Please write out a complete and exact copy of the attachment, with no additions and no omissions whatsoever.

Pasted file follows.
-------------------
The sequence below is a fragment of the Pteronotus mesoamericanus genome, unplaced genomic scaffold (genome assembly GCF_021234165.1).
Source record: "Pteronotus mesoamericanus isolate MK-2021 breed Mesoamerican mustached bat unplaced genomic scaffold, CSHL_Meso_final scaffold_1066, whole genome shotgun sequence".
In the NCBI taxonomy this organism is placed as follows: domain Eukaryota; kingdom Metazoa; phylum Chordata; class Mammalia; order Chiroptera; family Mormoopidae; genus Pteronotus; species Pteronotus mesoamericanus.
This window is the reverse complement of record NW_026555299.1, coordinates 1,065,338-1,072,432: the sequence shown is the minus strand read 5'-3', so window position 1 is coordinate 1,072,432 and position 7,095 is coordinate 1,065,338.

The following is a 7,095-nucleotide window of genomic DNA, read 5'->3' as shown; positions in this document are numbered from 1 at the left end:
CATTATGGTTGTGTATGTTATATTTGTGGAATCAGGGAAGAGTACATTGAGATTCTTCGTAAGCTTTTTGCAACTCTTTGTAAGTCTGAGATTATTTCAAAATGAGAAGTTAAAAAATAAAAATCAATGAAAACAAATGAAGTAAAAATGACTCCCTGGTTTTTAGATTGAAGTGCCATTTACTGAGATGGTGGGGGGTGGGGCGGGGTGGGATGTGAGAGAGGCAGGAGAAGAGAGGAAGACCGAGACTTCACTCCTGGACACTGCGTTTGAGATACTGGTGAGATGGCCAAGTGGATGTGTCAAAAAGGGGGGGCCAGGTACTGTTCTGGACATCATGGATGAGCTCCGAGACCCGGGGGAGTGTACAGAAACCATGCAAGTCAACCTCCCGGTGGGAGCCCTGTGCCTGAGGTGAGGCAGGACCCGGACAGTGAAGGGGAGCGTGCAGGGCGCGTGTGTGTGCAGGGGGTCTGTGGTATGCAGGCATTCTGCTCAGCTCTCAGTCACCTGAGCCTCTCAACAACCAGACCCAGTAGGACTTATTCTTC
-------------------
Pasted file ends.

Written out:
The sequence below is a fragment of the Pteronotus mesoamericanus genome, unplaced genomic scaffold (genome assembly GCF_021234165.1).
Source record: "Pteronotus mesoamericanus isolate MK-2021 breed Mesoamerican mustached bat unplaced genomic scaffold, CSHL_Meso_final scaffold_1066, whole genome shotgun sequence".
In the NCBI taxonomy this organism is placed as follows: domain Eukaryota; kingdom Metazoa; phylum Chordata; class Mammalia; order Chiroptera; family Mormoopidae; genus Pteronotus; species Pteronotus mesoamericanus.
This window is the reverse complement of record NW_026555299.1, coordinates 1,065,338-1,072,432: the sequence shown is the minus strand read 5'-3', so window position 1 is coordinate 1,072,432 and position 7,095 is coordinate 1,065,338.

The following is a 7,095-nucleotide window of genomic DNA, read 5'->3' as shown; positions in this document are numbered from 1 at the left end:
CATTATGGTTGTGTATGTTATATTTGTGGAATCAGGGAAGAGTACATTGAGATTCTTCGTAAGCTTTTTGCAACTCTTTGTAAGTCTGAGATTATTTCAAAATGAGAAGTTAAAAAATAAAAATCAATGAAAACAAATGAAGTAAAAATGACTCCCTGGTTTTTAGATTGAAGTGCCATTTACTGAGATGGTGGGGGGTGGGGCGGGGTGGGATGTGAGAGAGGCAGGAGAAGAGAGGAAGACCGAGACTTCACTCCTGGACACTGCGTTTGAGATACTGGTGAGATGGCCAAGTGGATGTGTCAAAAAGGGGGGGCCAGGTACTGTTCTGGACATCATGGATGAGCTCCGAGACCCGGGGGAGTGTACAGAAACCATGCAAGTCAACCTCCCGGTGGGAGCCCTGTGCCTGAGGTGAGGCAGGACCCGGACAGTGAAGGGGAGCGTGCAGGGCGCGTGTGTGTGCAGGGGGTCTGTGGTATGCAGGCATTCTGCTCAGCTCTCAGTCACCTGAGCCTCTCAACAACCAGACCCAGTAGGACTTATTCTTC